The Man in Black is a ruthless figure who has no compunctions about killing, torturing or mutilating hosts in a number of ways. He sees them as nothing more than tools, or toys, to be used or discarded. For example, at one point he uses the "blood" from Lawrence (whom he shared many adventure with) to revive another host. He relishes the game, and slips in and out of character when talking to the hosts, occasionally mocks or taunts them, repeatedly demonstrating the limitations of their programmed personalities. The Man in Black alternatively sees Westworld as a park and as a game. He feels that he's seen almost everything about the park except the "Final Chapter", although he notes along the way that there are some characters and story lines he had not yet indulged in his 30 years of visits. While he takes advantage of the inability to be killed, he appears to crave a worthy adversary, and the real danger of the possibility of death. On some level, he is aware he is attempting to run away from his growing wreck of his home life, his wife having committed suicide and his daughter being driven away by his cold personality. In the real world, the Man in Black is at least connected to a foundation that saves people's lives. However, at least while in the park, he has no problem threatening a real human. It's unknown how much of that is him playing to the ruthless black-hat character he is in the park, but it's close enough to his true personality that it drove his family away from him.

Relationships[edit | edit source]

Dolores Abernathy[edit | edit source]

William and Dolores are attracted to one another and their relationship continues to grow as they work together. They don't hesitate to defend each other when in times of danger. William shows great concern for her well being, deciding to help get her out of the park. However, his love for Dolores eventually becomes an obsession; he begins to narrow-mindedly search for Dolores to save her, even at the cost of his own morality. Eventually, Dolores is reset after the events with William, and her inability to remember William results in him becoming the cruel and sadistic Man in Black: a cynical, jaded man. After this event, he still recognizes Dolores as something he wants to save; but sees her more as a pawn in the game-play of Westworld.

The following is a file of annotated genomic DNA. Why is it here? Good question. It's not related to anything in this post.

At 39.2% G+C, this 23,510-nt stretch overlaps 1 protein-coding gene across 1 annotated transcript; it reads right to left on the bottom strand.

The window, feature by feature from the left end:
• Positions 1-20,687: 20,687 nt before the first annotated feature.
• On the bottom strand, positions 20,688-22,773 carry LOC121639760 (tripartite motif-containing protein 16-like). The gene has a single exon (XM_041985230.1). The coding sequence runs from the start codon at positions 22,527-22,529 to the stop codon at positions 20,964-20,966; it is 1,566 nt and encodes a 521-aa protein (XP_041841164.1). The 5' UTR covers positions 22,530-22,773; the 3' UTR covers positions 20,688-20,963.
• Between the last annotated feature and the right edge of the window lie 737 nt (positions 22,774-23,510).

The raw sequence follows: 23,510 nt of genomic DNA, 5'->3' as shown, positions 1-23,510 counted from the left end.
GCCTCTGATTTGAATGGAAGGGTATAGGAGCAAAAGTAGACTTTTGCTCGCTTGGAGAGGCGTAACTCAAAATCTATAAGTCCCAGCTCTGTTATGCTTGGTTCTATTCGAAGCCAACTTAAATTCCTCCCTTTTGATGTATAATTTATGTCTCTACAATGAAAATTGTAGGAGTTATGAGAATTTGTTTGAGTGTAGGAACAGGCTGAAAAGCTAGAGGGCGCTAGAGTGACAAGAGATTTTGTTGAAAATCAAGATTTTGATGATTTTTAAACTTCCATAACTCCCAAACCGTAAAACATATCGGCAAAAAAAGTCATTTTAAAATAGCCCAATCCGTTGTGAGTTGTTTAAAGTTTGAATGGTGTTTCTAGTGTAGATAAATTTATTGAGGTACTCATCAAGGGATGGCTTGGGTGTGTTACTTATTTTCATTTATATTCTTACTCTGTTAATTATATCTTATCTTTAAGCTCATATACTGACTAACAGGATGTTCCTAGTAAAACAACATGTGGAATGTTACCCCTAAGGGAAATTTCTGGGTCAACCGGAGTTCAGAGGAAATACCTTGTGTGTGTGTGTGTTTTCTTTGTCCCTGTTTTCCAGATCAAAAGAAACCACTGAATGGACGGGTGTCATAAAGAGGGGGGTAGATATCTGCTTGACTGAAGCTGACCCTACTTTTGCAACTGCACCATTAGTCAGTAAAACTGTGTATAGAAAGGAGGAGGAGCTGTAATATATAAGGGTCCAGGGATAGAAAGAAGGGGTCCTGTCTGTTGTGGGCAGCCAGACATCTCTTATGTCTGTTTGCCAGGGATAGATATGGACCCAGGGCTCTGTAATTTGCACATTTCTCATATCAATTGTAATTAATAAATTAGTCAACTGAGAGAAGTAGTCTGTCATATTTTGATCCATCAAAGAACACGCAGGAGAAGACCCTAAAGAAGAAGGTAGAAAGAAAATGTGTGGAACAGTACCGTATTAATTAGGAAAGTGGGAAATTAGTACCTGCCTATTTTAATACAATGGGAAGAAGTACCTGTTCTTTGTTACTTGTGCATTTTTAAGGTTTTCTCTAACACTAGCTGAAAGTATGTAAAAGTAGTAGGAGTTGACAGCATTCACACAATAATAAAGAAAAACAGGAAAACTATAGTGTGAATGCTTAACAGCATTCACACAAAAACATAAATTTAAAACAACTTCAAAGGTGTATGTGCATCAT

The Man in Black seems to have some kind of connection with Dolores, having known her for a long time, perhaps as long as he has been coming to the park. He delights in causing her anguish and pain, but it is unknown whether he truly feels anything for her or thinks she is part of his search for the Maze. In the events of the finale, it is revealed that the Man in Black is in fact William; Dolores was the reason for William's eventual moral decline as he became obsessed with finding and freeing her. William eventually does find Dolores again, but due to the fact she was reset, she had no memory of him - leaving him even more cynical and jaded. He becomes obsessed then with finding the maze, in order to potentially free not just Dolores, but also the other hosts, so that the game can have real stakes.

Logan[edit | edit source]

William and Logan have a strained relationship. They seem to be friends by circumstance - co-workers and soon to be brothers-in-law. Personality-wise, William is a foil for Logan. In Westworld, while William earnestly tries to learn more about the hosts and story lines, Logan doesn't care for them at all because he's only interested in drinking, killing hosts and host prostitutes. Eventually, the conflicting nature of the two comes to a dangerous ending - William, fully embracing the brutality of the park in his narrow-minded quest to save Dolores, is seemingly unconcerned with Logan's well-being. He binds Logan's hands, strips him naked, seats him on a horse, and then spooks it.

Lawrence[edit | edit source]

Lawrence Pedro Maria Gonzalez, or "El Lazo", met William during the episode "Contrapasso". Though their relationship doesn't start off well, with Lawrence betraying William, Logan and Dolores initially, the two go on to become good friends after William leaves Logan behind, with Lawrence later helping William in his quest to find Dolores.